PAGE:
Experts suggest building hierarchical diagnosis, treatment for senior COVID-19 patients
Vaccines 'among essential measures to protect vulnerable groups during 1st infection wave
Published: Dec 18, 2022 09:47 PM
A medical worker injects COVID-19 vaccine for a senior citizen in Dongcheng District of Beijing, capital of China, April 18, 2022. Photo:Xinhua

A medical worker injects COVID-19 vaccine for a senior citizen in Dongcheng District of Beijing, capital of China, April 18, 2022. Photo:Xinhua

Medical institutions should build a hierarchical diagnosis and treatment system for senior patients, Chinese experts said, as the protection of the vulnerable groups has shifted to be the focus of the country's COVID-19 prevention and treatment since many epidemic restrictions were dismantled.

"It's necessary to set up a hierarchical diagnosis and treatment   system for elderly people, which could diagnose seniors and treat them better based on their health status," Chen Erzhen, a deputy head of Ruijin Hospital in Shanghai, suggested at a training seminar on COVID-19 on Saturday.

The elderly aged 65 and above exceed 200 million people, accounting for 14.2 percent of the Chinese population as of the end of 2021. Data showed elderly people who have underlying diseases and complications such as cardiovascular disease, diabetes and chronic respiratory diseases are susceptible to severe cases. 

Chen's remarks answered an essential question that is worrying many - how to protect seniors in the face of  the infection surge.

Experts said everything necessary must be done to delay infection of the vulnerable groups and minimize the number of elderly people infected during the first infection wave. Measures such as receiving vaccines as quickly as possible,  getting antiviral drugs once they are infected, and separating infected and uninfected seniors are essential steps.

Experts assured that China's optimized COVID-19 response measures don't mean a total relaxation. The new 10 response policies stipulate clearly that the presence of a negative nucleic acid test report and green health code are still required when entering nursing homes and welfare homes. This move can greatly reduce the risk of introducing the virus to these institutions.

In nursing homes, the National Health Commission (NHC) also highlights the adoption of preventive measures to guard against COVID-19 spreading such as ventilating every room, keeping good hygiene, wearing masks properly and reducing gatherings. 

The NHC also requires nursing homes to make emergency response plans. Once there is an infection, infected people and non-infected people should be separated to prevent any infection from further spreading. 

"We have been under closed-loop management since October. We will carry out a full range of disinfection. The room of the elderly will be illuminated with ultraviolet light, the windows will be opened for ventilation in fine weather," Wang Ronghua, a head of a nursing home in Hohhot, Northwest China's Inner Mongolia Autonomous Region, told Chinese media.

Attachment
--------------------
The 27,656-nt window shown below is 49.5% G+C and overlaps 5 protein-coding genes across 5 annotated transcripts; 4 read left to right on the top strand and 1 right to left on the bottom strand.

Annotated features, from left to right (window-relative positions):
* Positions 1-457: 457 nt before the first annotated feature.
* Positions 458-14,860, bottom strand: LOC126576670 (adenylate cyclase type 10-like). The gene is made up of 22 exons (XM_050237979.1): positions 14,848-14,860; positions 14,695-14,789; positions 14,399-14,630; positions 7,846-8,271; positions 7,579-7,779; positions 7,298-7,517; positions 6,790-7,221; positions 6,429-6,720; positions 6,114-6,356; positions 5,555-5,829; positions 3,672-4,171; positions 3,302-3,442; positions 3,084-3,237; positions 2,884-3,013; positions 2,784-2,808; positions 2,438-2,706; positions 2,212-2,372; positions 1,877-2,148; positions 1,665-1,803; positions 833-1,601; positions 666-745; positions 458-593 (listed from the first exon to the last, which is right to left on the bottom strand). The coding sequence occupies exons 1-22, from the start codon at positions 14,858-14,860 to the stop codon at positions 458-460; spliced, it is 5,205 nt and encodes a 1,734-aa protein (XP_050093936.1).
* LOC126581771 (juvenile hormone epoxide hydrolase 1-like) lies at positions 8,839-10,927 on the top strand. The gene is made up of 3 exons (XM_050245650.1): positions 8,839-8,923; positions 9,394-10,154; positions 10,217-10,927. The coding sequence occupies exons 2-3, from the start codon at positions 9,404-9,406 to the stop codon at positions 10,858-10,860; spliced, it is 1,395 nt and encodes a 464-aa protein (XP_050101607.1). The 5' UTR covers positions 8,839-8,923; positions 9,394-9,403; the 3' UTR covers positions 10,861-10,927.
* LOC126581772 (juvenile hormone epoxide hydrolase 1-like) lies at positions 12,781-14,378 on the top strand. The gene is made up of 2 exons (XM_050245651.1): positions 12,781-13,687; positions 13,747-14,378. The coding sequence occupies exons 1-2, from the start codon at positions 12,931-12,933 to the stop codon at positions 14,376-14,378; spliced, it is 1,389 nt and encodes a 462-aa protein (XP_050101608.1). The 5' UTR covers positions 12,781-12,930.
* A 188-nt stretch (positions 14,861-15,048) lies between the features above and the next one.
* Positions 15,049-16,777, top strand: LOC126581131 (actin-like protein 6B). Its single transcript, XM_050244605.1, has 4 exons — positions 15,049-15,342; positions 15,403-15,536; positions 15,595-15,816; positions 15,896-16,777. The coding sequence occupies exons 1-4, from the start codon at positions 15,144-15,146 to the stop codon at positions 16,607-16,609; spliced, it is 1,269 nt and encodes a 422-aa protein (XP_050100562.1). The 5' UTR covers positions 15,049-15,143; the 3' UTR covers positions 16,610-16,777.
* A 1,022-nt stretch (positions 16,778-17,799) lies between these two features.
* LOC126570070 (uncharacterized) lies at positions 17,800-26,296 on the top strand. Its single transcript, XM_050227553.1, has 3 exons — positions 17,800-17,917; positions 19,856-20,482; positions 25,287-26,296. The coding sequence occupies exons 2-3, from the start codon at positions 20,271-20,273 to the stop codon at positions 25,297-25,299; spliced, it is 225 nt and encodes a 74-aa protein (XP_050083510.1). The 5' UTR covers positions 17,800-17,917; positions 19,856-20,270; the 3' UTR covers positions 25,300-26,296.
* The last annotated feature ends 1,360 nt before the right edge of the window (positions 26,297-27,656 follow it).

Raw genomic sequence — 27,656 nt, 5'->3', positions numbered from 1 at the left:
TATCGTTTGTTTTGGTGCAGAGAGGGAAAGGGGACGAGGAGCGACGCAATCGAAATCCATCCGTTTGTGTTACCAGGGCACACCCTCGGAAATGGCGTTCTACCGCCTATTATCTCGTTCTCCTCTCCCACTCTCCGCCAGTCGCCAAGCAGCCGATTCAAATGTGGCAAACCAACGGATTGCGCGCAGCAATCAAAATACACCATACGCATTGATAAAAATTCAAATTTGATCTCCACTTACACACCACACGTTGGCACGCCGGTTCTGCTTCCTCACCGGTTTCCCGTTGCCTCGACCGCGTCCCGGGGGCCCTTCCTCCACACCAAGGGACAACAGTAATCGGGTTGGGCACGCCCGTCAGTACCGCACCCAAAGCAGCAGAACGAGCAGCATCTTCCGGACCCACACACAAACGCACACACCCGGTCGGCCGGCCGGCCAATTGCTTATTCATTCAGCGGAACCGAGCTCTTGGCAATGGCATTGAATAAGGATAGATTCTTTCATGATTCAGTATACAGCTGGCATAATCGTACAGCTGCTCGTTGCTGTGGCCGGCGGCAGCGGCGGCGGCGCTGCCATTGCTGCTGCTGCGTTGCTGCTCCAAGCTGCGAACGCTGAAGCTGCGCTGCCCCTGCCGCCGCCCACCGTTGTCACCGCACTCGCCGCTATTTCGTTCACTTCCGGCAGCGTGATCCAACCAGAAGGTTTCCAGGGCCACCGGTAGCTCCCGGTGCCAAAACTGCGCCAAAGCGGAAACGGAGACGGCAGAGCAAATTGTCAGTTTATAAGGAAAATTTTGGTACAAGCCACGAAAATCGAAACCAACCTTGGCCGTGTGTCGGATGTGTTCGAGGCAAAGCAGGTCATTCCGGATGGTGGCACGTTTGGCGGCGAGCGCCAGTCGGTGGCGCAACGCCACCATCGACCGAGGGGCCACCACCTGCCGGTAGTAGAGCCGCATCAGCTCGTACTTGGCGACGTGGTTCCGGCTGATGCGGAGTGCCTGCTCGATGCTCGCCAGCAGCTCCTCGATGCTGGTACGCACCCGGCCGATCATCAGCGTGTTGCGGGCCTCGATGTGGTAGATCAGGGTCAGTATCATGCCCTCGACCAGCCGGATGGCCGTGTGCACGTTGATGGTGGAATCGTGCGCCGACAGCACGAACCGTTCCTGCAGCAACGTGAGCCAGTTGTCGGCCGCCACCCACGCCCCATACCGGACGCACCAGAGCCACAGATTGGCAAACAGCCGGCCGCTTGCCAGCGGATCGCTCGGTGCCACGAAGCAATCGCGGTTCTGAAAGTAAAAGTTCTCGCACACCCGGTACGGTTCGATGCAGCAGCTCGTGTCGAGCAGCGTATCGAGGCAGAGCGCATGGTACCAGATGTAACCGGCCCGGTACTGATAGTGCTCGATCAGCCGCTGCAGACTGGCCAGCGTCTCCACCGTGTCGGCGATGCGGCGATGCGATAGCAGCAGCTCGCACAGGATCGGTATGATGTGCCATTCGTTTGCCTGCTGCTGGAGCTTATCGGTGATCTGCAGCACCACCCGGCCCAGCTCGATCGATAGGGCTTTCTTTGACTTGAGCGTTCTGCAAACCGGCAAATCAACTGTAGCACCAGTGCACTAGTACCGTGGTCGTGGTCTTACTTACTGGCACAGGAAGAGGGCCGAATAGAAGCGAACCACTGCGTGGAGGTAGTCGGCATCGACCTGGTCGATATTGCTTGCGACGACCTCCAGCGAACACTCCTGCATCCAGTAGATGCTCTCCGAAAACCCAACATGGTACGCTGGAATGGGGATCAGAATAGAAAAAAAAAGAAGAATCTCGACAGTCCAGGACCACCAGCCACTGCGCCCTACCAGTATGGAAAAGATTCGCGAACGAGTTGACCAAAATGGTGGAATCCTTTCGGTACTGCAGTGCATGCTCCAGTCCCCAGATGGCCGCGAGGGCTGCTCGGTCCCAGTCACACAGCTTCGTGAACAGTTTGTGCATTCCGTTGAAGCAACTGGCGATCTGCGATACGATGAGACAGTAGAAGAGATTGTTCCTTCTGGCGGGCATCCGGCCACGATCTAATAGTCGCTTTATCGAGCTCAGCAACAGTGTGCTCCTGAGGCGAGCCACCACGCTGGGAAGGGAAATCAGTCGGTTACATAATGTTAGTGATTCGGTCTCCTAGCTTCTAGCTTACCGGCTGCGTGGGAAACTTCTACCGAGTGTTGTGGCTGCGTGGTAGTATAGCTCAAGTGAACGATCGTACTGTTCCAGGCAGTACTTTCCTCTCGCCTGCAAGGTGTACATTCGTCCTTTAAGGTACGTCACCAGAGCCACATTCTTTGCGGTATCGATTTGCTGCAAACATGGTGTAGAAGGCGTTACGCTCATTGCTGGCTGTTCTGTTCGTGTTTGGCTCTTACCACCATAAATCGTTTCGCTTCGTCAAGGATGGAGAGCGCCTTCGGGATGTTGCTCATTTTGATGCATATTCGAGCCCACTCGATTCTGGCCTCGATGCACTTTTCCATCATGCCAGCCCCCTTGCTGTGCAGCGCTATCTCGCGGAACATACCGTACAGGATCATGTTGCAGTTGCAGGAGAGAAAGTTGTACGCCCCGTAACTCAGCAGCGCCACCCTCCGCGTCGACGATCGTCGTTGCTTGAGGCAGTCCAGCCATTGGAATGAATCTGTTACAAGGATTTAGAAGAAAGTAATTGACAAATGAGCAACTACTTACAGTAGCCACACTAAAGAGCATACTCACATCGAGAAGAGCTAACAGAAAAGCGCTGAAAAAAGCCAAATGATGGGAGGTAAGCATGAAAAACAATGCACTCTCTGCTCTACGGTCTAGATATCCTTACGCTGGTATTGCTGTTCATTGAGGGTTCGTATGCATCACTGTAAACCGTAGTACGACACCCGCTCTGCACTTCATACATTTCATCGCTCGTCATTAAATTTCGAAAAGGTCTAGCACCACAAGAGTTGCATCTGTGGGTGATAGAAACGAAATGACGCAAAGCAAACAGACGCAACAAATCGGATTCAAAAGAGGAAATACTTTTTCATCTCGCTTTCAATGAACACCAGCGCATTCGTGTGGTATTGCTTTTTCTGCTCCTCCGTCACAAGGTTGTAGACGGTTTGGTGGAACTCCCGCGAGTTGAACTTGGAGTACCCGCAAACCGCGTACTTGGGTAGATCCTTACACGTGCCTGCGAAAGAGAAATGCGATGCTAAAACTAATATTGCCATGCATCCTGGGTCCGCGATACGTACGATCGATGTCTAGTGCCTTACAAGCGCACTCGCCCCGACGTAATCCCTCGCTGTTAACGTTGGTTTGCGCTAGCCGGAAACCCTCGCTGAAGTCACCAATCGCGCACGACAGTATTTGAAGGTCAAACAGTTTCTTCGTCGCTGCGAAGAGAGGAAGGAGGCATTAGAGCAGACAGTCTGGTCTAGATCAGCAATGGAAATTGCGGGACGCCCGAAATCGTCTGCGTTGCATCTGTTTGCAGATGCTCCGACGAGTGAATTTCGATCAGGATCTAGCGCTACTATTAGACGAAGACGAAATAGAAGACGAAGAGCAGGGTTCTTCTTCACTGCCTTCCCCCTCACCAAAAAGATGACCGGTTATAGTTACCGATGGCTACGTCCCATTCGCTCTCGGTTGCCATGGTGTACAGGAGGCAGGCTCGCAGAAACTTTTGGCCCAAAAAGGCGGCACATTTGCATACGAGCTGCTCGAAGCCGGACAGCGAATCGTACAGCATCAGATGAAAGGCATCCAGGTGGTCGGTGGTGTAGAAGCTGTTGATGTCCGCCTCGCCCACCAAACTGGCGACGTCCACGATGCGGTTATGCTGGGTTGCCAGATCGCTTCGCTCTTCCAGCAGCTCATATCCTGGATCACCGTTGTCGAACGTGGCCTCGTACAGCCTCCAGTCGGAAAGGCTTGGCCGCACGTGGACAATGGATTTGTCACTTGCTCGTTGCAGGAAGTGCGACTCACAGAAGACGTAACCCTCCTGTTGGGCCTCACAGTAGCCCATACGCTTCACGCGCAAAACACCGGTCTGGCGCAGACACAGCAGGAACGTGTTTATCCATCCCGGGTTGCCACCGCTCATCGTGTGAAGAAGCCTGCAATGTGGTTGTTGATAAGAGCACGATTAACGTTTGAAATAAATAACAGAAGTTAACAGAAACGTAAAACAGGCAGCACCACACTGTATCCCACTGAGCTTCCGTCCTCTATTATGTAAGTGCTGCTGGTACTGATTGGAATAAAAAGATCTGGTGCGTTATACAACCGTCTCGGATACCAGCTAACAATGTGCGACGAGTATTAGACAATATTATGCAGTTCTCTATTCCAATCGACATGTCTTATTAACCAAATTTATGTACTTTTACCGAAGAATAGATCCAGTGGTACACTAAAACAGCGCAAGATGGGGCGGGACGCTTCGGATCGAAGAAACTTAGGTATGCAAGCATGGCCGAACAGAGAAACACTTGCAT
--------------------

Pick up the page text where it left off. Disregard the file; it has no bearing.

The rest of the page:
Wang said all elderly people in his nursing home are severely disabled. Every effort has been made to protect the lives of the elderly. "If we find people with high fever or suspected to be positive, we would activate our emergency scheme."

Another nursing home in Hohhot only allows family visits if they present negative nucleic acid tests in a designated area. "We have some medicines ready in reserve. The elderly who have fever and cough will receive medical treatment in our quarantine areas," Meng Jie, the head of this nursing home, told media. 

On the medical treatment of elderly people, the country primarily refers to the scheme rolled out by the NHC, which requires building multidisciplinary expert teams to treat the vulnerable groups with one-on-one treatment, Chen said. 

Medical treatment for elderly patients should focus on monitoring and treatment of organ function, underlying diseases and prevention of complications, Chen noted. He also suggested an overall evaluation of the health, organ function and psychological health of elderly people, so as to better protect them in the face of the COVID-19 shock. 

In an explanation of hierarchical diagnosis and treatment, Chen said senior patients can be categorized into three degrees of risks based on their ages, degree of underlying diseases, whether they are vaccinated, and degree of risks they will experience after COVID-19 infection.

Jin Dongyan, a biomedical professor at the University of Hong Kong, told the Global Times that the primary measure to protect the elderly is to speed up their vaccination, which reduces their risk of getting infected and developing into a severe condition. 

"If people aged 80 years or more receive a high enough percentage of vaccines, and antiviral drugs are in sufficient supply, and we place those elderly people who are still uninfected in closed-loop management, I believe China could overcome the epidemic with the minimum number of elderly people infected," Jin said.

As of December 13, more than 240 million people aged 60  and above and more than 2.7 million people aged 80 and above had received COVID-19 vaccines, accounting for 91 percent and 77.5 percent of the total elderly population in China, according to data compiled by the NHC.